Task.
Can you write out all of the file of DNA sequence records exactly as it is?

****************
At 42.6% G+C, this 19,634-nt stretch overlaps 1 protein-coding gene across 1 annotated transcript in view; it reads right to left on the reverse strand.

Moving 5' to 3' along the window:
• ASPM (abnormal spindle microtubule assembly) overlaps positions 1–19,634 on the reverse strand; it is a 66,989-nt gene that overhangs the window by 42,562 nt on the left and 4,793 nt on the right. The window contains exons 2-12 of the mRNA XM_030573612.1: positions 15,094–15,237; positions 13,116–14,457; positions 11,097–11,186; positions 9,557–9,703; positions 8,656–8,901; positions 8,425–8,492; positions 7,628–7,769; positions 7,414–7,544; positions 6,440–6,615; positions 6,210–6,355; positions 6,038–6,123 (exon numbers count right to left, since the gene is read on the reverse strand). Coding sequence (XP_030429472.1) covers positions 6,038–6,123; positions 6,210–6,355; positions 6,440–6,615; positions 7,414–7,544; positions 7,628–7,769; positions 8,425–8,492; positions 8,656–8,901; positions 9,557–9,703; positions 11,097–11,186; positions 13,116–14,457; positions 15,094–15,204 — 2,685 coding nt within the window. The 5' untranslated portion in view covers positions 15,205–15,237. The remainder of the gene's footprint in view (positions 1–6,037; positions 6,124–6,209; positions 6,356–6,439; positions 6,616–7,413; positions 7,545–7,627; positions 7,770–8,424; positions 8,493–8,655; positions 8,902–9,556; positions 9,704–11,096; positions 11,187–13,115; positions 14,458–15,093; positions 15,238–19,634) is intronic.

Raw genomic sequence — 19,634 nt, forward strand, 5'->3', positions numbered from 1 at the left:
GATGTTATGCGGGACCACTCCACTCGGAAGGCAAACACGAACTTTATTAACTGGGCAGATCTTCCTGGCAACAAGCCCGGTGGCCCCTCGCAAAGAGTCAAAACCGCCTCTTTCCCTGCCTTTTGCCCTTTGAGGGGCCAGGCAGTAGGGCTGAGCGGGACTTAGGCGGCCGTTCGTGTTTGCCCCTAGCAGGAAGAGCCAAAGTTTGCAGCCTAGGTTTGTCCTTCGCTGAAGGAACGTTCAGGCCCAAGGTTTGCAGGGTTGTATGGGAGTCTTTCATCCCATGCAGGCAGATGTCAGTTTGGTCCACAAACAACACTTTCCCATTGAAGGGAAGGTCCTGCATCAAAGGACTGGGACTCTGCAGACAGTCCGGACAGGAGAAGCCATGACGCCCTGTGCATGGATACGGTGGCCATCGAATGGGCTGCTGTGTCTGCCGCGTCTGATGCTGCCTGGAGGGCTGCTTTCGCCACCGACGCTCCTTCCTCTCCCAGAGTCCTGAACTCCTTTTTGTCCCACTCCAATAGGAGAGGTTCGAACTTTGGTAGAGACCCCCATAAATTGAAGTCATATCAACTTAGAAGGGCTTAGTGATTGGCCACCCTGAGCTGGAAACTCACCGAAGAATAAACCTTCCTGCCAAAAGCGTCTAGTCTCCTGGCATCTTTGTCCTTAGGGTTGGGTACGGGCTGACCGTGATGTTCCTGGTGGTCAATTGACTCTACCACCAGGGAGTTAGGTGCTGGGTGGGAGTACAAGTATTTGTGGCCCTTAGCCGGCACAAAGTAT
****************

At 42.6% G+C, this 19,634-nt stretch overlaps 1 protein-coding gene across 1 annotated transcript in view; it reads right to left on the reverse strand.

Moving 5' to 3' along the window:
• ASPM (abnormal spindle microtubule assembly) overlaps positions 1–19,634 on the reverse strand; it is a 66,989-nt gene that overhangs the window by 42,562 nt on the left and 4,793 nt on the right. The window contains exons 2-12 of the mRNA XM_030573612.1: positions 15,094–15,237; positions 13,116–14,457; positions 11,097–11,186; positions 9,557–9,703; positions 8,656–8,901; positions 8,425–8,492; positions 7,628–7,769; positions 7,414–7,544; positions 6,440–6,615; positions 6,210–6,355; positions 6,038–6,123 (exon numbers count right to left, since the gene is read on the reverse strand). Coding sequence (XP_030429472.1) covers positions 6,038–6,123; positions 6,210–6,355; positions 6,440–6,615; positions 7,414–7,544; positions 7,628–7,769; positions 8,425–8,492; positions 8,656–8,901; positions 9,557–9,703; positions 11,097–11,186; positions 13,116–14,457; positions 15,094–15,204 — 2,685 coding nt within the window. The 5' untranslated portion in view covers positions 15,205–15,237. The remainder of the gene's footprint in view (positions 1–6,037; positions 6,124–6,209; positions 6,356–6,439; positions 6,616–7,413; positions 7,545–7,627; positions 7,770–8,424; positions 8,493–8,655; positions 8,902–9,556; positions 9,704–11,096; positions 11,187–13,115; positions 14,458–15,093; positions 15,238–19,634) is intronic.

Raw genomic sequence — 19,634 nt, forward strand, 5'->3', positions numbered from 1 at the left:
GATGTTATGCGGGACCACTCCACTCGGAAGGCAAACACGAACTTTATTAACTGGGCAGATCTTCCTGGCAACAAGCCCGGTGGCCCCTCGCAAAGAGTCAAAACCGCCTCTTTCCCTGCCTTTTGCCCTTTGAGGGGCCAGGCAGTAGGGCTGAGCGGGACTTAGGCGGCCGTTCGTGTTTGCCCCTAGCAGGAAGAGCCAAAGTTTGCAGCCTAGGTTTGTCCTTCGCTGAAGGAACGTTCAGGCCCAAGGTTTGCAGGGTTGTATGGGAGTCTTTCATCCCATGCAGGCAGATGTCAGTTTGGTCCACAAACAACACTTTCCCATTGAAGGGAAGGTCCTGCATCAAAGGACTGGGACTCTGCAGACAGTCCGGACAGGAGAAGCCATGACGCCCTGTGCATGGATACGGTGGCCATCGAATGGGCTGCTGTGTCTGCCGCGTCTGATGCTGCCTGGAGGGCTGCTTTCGCCACCGACGCTCCTTCCTCTCCCAGAGTCCTGAACTCCTTTTTGTCCCACTCCAATAGGAGAGGTTCGAACTTTGGTAGAGACCCCCATAAATTGAAGTCATATCAACTTAGAAGGGCTTAGTGATTGGCCACCCTGAGCTGGAAACTCACCGAAGAATAAACCTTCCTGCCAAAAGCGTCTAGTCTCCTGGCATCTTTGTCCTTAGGGTTGGGTACGGGCTGACCGTGATGTTCCTGGTGGTCAATTGACTCTACCACCAGGGAGTTAGGTGCTGGGTGGGAGTACAAGTATTTGTGGCCCTTAGCCGGCACAAAGTAT